There’s another aspect of the endowment foundation and Ms. Rochlin’s work that has a more immediate aspect. That is the area of setting up donor-advised funds. Donors give money to the endowment fund, and then advise the fund which charities to support.

“It’s something that’s become very popular in today’s world. It’s a way of streamlining your charitable giving.

“You would contribute a sum of money or appreciated securities to a donor advised fund. It’s an unrevokable, completed gift to federation for charitable purposes. You get your tax receipt outright. But the IRS allows you to request how money from that fund will be contributed over time,” she said.

There’s a $5,000 minimum contribution to start the fund, and the grants the funds disburses must be at least $100. There’s no maximum number of grants that can be made a year.

“Distributions go out on the letterhead of Federation, so it shows the impact of federation in the greater world. It has a non-quantifiable impact.”

It’s also a way to engage your family in philanthropy, she said.

“Sometimes people will include their kids in decisions of how the dollars will be allocated. You can name your children as successor advisers so kids can continue your philanthropy.

“We have a few funds that were set up in a will as donor advised funds to empower children to engage in philanthropy. If the donor wants to encourage his or her kids to give to Jewish causes, that can be set up as a parameter of the fund.

“All the assets in our endowments are invested in a diverse portfolio. Each fundholder shares on a prorated basis on the earnings of the portfolio,” she said.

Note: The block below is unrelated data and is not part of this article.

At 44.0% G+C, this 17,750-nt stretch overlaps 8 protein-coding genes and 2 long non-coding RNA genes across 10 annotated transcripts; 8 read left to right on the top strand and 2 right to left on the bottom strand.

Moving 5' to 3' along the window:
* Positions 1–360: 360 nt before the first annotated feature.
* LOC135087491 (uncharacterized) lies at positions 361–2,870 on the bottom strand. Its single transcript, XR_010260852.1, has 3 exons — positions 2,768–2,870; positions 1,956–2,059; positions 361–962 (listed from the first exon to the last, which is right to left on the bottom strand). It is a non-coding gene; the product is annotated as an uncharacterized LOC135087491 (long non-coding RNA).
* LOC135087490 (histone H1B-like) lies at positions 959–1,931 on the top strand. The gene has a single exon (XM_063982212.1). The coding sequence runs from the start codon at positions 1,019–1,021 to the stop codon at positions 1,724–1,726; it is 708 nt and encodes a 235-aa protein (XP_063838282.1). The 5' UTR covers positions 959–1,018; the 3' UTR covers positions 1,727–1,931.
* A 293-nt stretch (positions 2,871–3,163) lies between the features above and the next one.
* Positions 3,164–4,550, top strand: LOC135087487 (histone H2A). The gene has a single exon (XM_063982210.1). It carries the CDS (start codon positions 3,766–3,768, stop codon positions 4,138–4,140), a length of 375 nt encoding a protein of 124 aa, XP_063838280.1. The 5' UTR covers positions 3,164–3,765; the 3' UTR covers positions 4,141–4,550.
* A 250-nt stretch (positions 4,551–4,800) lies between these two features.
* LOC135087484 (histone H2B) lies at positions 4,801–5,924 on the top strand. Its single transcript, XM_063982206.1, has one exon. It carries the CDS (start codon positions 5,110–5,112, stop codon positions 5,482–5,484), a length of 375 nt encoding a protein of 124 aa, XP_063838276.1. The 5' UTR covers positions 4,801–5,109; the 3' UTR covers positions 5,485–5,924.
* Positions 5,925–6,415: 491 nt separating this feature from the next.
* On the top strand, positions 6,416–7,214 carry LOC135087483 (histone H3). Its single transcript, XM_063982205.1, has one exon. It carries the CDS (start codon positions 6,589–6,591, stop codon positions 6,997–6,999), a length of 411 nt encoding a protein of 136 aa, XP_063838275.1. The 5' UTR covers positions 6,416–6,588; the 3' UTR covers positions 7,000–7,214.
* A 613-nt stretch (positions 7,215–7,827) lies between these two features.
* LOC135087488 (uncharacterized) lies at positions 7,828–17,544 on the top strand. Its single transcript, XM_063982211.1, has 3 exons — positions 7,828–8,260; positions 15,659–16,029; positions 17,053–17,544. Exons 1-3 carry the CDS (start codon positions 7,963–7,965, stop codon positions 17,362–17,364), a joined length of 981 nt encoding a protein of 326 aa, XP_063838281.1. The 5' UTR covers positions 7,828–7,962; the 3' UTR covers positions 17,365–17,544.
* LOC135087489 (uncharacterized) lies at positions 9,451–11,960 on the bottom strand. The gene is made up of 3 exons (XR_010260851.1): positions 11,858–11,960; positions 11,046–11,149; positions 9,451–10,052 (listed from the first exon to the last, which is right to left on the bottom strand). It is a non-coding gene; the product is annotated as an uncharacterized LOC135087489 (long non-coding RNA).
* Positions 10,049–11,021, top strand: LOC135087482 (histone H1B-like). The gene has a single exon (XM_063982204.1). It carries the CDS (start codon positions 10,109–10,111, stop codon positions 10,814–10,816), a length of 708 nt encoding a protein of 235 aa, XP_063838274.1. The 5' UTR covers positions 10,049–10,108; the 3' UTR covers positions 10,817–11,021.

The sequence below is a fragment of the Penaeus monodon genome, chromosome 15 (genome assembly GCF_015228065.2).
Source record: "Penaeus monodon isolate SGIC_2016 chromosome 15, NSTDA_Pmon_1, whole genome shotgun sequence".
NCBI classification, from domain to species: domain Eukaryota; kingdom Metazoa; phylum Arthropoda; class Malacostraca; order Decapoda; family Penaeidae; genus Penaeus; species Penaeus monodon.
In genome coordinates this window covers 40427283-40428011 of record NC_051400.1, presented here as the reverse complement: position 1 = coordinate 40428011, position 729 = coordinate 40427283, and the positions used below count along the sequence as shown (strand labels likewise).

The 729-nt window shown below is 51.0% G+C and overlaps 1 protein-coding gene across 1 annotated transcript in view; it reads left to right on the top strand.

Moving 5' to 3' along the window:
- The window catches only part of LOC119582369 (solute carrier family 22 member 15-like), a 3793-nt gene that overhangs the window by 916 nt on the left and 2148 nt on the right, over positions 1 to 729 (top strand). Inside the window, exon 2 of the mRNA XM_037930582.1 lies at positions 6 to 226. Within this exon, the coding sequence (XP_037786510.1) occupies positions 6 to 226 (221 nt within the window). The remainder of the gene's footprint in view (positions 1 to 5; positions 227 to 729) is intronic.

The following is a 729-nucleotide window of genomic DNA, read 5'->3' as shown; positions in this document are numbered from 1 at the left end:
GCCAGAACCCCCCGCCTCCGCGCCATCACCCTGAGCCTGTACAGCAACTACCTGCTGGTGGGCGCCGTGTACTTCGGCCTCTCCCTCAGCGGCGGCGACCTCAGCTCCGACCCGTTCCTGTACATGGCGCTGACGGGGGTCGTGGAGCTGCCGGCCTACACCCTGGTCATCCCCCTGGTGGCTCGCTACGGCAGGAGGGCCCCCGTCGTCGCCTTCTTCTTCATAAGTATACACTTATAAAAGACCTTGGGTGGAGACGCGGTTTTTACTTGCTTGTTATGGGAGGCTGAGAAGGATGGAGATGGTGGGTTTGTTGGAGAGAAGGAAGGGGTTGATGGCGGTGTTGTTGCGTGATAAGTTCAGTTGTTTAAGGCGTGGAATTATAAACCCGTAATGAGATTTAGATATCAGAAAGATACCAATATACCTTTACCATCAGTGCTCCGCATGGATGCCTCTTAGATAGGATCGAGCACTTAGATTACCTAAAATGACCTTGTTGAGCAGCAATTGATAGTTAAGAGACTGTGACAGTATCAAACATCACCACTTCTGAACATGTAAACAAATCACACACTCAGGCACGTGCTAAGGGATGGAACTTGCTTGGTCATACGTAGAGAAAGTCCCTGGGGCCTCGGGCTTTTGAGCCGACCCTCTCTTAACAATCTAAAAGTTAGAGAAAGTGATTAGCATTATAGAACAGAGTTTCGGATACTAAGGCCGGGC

The federation has about 100 donor advised funds now.

“One of the benefits of working with the federation is we have a planning and allocations department to find out what are the unmet needs. We have an opportunity to share that information with our donors and highlight certain items they might consider giving to. Because we have a global network, we have the knowledge and resources of people on the ground in Israel and around the world that can help us with opportunities for giving.

“The main message is really that the federation endowment is here to help people realize their philanthropic goals, specifically over the longer term, to have a lasting impact in the community. We can work flexibly with them to make sure that the causes that are important to them carry forward into the future.”

For more information about the federation endowment, email Robin Rochlin at or call her at (201) 820-3970.